One thing I've noticed over my years working in law enforcement is how prostitution offenses have changed over the years. Much of this activity, even in the sleepy little burg where I work has moved to online sites such as Craigslist or Backpage. Even the most desperate street walking "crack whore" is using these sites to ply her trade nowadays. The Internet and all it's good points and bad points have become that ubiquitous.
Wired Magazine had an opinion piece worth reading on combating sex-trafficking. The piece by Danah Boyd, a senior researcher at Microsoft discusses the role technology plays in this type of crime. In it, Danah as this worthy bit:
Lately, there’s been a tide shift. There’s a movement afoot where technologists, social scientists, government agencies, advocates, and NGOs have started coming together to imagine and build technology-based innovations that would disrupt the commercial sexual exploitation of children. Because creating meaningful technical — and social — interventions to combat human trafficking (and other forms of exploitation) requires moving beyond fears and dreams. Beyond dystopian and utopian rhetoric.When Craigslist became infamous for this type of activity, they were pressured into making changes that forced much of this activity off Craigslist. The problem was that Backpage popped up to fill the slack and most of these sex traffickers were right back in business.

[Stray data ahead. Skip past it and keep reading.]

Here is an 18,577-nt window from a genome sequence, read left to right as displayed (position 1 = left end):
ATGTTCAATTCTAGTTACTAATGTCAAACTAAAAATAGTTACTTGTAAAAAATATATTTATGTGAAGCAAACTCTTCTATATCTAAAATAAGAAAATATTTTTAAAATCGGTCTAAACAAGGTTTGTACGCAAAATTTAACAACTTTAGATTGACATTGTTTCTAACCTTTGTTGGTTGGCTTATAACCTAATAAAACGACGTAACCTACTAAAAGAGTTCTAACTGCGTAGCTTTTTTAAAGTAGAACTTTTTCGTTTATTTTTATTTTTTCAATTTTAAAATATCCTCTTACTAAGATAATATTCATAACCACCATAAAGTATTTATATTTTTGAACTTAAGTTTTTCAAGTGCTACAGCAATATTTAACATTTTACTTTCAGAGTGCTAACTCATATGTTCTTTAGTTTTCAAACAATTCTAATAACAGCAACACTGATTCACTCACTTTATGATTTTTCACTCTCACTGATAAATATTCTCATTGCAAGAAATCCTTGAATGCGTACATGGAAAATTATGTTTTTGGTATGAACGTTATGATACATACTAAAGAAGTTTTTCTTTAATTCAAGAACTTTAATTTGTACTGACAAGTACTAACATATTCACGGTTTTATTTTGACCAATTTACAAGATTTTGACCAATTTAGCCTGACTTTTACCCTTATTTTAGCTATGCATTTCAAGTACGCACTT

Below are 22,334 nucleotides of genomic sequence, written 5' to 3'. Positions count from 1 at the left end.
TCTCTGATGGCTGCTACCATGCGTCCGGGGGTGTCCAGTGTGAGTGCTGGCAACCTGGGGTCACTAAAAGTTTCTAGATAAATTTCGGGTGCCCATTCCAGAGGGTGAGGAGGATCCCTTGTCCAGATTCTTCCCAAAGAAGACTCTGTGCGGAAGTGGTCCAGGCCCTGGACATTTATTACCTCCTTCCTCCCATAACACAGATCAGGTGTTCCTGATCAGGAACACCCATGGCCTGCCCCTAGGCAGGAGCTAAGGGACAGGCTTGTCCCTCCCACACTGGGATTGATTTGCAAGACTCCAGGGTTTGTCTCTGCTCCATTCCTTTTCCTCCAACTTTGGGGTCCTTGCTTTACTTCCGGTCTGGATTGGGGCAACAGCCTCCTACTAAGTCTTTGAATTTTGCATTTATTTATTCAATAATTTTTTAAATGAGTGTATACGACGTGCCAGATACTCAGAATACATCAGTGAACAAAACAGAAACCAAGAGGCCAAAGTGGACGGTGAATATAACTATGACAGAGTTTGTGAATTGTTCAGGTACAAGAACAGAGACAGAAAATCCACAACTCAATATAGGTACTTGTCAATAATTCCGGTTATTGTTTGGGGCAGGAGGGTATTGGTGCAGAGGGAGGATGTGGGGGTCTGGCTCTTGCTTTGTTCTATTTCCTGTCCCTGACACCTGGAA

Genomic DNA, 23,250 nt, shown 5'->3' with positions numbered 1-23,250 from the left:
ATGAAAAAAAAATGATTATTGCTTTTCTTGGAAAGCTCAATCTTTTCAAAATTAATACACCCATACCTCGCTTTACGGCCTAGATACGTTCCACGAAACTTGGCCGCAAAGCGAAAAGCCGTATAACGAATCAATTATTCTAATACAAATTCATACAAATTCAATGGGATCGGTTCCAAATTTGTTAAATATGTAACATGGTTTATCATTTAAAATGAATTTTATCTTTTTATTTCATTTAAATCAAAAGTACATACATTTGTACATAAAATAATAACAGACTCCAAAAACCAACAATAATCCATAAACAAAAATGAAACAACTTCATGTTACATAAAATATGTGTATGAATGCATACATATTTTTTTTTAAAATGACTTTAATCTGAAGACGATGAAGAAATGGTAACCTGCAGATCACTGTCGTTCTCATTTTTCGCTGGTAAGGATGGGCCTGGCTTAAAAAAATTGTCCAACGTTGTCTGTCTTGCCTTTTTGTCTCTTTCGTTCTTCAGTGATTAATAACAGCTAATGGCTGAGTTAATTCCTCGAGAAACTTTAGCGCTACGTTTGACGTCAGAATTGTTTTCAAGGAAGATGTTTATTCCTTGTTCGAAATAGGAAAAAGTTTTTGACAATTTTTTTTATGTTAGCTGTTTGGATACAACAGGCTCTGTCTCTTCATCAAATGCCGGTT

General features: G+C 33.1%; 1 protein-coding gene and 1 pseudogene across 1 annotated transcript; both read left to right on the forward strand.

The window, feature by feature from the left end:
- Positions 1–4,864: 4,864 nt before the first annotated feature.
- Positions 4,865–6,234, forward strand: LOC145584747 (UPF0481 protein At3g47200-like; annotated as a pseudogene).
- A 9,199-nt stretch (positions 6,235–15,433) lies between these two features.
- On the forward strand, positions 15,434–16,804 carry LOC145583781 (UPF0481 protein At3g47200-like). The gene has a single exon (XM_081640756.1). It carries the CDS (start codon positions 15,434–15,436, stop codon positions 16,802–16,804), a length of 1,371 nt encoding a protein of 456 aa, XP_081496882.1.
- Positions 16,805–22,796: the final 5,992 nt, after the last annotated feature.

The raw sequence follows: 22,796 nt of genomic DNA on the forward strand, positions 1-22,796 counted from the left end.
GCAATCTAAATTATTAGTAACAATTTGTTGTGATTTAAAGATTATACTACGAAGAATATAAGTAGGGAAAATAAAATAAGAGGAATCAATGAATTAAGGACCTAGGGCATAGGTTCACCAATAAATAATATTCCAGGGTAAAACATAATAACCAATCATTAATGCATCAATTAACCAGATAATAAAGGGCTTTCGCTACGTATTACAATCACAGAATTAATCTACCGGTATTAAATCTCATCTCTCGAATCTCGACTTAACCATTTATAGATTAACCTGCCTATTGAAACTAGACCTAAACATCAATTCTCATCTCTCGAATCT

Danah's right. You're not going to solve a difficult crime problem with a simplistic solution like shuttering a website. It's going to take a lot of smart people getting together and devoting time, talent and energy to come up with creative solutions if these problems are going to be solved.